Search Results

You are looking at 1 - 9 of 9 items for :

  • "self-categorization" x
  • Sport and Exercise Science/Kinesiology x
Clear All
Restricted access

Ben Desbrow, Katelyn Barnes, Gregory R. Cox, Elizaveta Iudakhina, Danielle McCartney, Sierra Skepper, Caroline Young and Chris Irwin

(consecutive Mondays), participants were encouraged to consume the same food. Once at the athletics track, participants self-categorized their preexercise dietary intake as “Nothing,” “Fluids only,” “Snack±Fluids,” “Breakfast only,” “Breakfast+Snack±Fluids,” “Breakfast+Lunch,” or “Breakfast

Restricted access

Kim Gammage, Rachel Arnold, Nicole Bolter, Angela Coppola, Thomas Curran, Lori Dithurbide, Karl Erickson, Mary Jung, Larkin Lamarche, Luc Martin and Kathleen Wilson

approach, which considers the mental and physical benefits derived from developing social identities based on meaningful group memberships. Grounded in social identity and self-categorization theories, a social identity approach recognizes that individual psychology is invariably influenced by group life

Restricted access

Kim Gammage, Rachel Arnold, Nicole Bolter, Lori Dithurbide, Karl Erickson, Blair Evans, Larkin Lamarche, Sean Locke, Eric Martin and Kathleen Wilson

:// Same Age, Any Gender: Increasing Exercise Adherence in Older Adults Older adults report the lowest levels of physical activity; thus, finding ways to encourage this group to be more active is important. According to self-categorization theory, individuals categorize people based on various social

Restricted access

Johan Pelssers, Emalie Hurkmans, Jeroen Scheerder, Norbert Vanbeselaere, Steven Vos, Tim Smits and Filip Boen

.R. , & Louis , W.R. ( 2009 ). Group norms and the attitude-behaviour relationship . Social and Personality Psychology Compass, 3 ( 1 ), 19 – 35 . doi:10.1111/j.1751-9004.2008.00161.x 10.1111/j.1751-9004.2008.00161.x Tarrant , M. , & Butler , K. ( 2011 ). Effects of self-categorization on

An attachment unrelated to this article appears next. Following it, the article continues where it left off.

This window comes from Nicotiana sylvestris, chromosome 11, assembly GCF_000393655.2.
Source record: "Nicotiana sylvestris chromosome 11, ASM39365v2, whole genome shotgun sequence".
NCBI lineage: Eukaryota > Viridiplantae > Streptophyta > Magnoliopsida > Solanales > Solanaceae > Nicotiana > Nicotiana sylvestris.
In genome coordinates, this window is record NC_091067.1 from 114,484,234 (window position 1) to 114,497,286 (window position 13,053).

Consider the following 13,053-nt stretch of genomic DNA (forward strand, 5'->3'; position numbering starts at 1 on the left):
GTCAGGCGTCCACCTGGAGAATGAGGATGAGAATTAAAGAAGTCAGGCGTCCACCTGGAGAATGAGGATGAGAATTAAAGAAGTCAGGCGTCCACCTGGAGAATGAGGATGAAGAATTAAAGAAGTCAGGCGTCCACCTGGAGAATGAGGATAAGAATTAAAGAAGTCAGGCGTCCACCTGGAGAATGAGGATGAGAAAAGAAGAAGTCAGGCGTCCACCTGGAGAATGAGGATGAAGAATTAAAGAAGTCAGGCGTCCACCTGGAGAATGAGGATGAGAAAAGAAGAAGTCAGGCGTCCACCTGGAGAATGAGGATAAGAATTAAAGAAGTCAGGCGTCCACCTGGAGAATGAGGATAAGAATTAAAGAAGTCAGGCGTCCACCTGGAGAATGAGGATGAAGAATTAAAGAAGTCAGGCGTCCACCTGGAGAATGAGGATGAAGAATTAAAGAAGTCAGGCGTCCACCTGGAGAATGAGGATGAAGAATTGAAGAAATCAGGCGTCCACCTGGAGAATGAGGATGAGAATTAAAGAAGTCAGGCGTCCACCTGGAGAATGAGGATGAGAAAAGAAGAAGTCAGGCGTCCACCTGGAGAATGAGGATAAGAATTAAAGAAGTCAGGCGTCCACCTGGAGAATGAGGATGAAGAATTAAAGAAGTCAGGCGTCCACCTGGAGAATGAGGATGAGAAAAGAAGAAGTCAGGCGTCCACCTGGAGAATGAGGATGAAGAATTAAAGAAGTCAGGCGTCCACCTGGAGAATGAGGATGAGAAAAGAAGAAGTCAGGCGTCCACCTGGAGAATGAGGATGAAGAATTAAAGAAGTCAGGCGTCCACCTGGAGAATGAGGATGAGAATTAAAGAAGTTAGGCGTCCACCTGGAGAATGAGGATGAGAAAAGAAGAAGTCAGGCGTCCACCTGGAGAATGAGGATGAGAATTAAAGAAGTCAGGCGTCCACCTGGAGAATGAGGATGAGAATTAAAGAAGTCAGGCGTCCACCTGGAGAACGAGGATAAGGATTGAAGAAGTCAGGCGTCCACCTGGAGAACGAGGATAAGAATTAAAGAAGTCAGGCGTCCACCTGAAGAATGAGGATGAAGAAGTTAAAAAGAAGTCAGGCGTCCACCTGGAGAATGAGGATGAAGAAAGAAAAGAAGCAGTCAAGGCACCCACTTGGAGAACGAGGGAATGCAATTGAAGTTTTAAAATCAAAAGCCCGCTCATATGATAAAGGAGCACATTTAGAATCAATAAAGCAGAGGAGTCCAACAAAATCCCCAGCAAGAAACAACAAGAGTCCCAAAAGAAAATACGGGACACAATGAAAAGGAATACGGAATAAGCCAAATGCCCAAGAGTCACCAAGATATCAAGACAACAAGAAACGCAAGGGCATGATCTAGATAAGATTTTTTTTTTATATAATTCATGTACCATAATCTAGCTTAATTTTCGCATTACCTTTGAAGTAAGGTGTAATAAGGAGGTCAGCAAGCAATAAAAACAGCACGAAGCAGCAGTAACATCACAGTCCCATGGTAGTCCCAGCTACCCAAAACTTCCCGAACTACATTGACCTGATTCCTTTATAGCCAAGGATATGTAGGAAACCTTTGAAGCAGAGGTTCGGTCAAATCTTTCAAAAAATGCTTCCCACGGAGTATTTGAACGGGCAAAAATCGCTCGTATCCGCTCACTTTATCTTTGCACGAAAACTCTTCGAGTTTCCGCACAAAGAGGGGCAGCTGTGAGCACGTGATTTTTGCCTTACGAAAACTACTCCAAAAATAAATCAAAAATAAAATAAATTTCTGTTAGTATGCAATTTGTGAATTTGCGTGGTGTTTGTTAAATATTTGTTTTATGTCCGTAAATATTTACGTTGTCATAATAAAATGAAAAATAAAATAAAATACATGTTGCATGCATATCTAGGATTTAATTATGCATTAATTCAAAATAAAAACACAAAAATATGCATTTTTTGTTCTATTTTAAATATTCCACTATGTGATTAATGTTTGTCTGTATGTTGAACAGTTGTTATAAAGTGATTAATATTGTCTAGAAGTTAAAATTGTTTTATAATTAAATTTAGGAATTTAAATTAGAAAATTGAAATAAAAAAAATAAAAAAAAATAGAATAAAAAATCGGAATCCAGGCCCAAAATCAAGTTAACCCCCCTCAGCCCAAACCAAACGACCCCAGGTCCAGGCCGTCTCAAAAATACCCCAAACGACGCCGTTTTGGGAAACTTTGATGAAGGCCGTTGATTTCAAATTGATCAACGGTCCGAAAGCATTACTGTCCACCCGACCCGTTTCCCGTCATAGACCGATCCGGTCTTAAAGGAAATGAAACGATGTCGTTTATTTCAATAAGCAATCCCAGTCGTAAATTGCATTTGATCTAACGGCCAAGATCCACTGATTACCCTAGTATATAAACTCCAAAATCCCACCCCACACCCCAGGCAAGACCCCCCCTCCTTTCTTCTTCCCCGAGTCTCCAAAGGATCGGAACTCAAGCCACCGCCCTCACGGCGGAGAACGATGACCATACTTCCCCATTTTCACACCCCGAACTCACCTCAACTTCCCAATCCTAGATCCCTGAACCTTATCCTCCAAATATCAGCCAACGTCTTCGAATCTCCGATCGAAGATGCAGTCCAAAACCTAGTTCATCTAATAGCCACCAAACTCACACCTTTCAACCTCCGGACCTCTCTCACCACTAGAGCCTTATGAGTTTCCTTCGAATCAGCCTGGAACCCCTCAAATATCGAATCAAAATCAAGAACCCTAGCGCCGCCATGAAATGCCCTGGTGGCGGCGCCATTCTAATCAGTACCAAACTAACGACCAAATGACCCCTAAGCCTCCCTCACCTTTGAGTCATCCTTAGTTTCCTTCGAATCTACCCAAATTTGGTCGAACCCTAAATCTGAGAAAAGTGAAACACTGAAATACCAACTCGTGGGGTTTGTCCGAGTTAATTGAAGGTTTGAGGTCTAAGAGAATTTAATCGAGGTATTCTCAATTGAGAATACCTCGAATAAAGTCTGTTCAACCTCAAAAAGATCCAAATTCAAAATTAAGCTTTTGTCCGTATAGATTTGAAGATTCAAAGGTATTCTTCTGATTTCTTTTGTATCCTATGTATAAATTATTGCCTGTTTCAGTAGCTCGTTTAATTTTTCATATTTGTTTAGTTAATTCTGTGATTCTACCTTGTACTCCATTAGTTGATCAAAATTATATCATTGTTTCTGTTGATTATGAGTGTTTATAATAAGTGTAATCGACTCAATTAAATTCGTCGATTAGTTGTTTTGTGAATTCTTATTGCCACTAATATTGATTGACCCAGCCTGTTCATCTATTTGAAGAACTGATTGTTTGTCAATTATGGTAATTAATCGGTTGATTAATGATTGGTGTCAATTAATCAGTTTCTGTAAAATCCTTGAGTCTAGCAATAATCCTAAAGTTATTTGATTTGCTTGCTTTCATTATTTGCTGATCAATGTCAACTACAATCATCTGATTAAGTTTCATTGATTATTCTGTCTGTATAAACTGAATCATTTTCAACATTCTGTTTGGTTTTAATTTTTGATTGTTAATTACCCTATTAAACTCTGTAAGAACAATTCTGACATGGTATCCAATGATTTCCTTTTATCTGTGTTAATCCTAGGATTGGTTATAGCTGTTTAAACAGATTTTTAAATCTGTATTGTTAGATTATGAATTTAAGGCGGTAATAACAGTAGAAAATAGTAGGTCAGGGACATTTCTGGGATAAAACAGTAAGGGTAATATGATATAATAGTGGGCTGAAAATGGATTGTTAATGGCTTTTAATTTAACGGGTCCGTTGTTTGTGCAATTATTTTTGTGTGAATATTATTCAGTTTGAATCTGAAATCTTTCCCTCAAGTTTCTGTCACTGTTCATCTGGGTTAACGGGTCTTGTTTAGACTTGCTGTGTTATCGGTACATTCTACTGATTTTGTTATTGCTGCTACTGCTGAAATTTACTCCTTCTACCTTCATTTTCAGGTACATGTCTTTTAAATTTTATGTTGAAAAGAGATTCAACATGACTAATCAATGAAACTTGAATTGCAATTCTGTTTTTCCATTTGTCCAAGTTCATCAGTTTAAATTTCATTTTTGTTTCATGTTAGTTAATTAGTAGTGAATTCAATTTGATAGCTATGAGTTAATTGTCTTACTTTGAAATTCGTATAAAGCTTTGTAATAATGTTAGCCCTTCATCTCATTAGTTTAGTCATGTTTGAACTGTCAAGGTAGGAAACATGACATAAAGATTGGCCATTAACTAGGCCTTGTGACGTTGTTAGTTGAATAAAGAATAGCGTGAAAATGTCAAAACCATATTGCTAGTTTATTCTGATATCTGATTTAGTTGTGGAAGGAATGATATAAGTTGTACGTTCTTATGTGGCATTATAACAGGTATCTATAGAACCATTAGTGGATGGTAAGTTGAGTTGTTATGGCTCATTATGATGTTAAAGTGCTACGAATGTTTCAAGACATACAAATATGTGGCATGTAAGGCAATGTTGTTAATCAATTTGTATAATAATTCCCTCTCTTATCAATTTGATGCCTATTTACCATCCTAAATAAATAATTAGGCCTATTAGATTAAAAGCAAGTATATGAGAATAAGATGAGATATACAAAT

Restricted access

Natalie Kružliaková, Paul A. Estabrooks, Wen You, Valisa Hedrick, Kathleen Porter, Michaela Kiernan and Jamie Zoellner

the past month by self-categorization into one of the 6 categories, ranging from inactive to very active. Categories list examples of activities according to frequency, duration, and intensity. 26 Participants who report categories 4–6 are classified into meeting recommendations. Given the audio

Restricted access

Florence-Emilie Kinnafick, Cecilie Thøgersen-Ntoumani, Sam O. Shepherd, Oliver J. Wilson, Anton J.M. Wagenmakers and Christopher S. Shaw

participant were reluctant to join existing HIIT-based classes open to the general public, and thus disengaged in this mode of exercise. They would rather be among those who they considered to be at a similar fitness level to them. Existing literature demonstrates, in line with self-categorization theory

Restricted access

Scott A. Graupensperger, Alex J. Benson and M. Blair Evans

conformity is informed by social identity theory and self-categorization theory (i.e., social identity approach; Rees, Haslam, Coffee, & Lavallee, 2015 ). Social identity is “that part of an individual’s self-concept which derives from his/her knowledge of his/her membership of a social group (or groups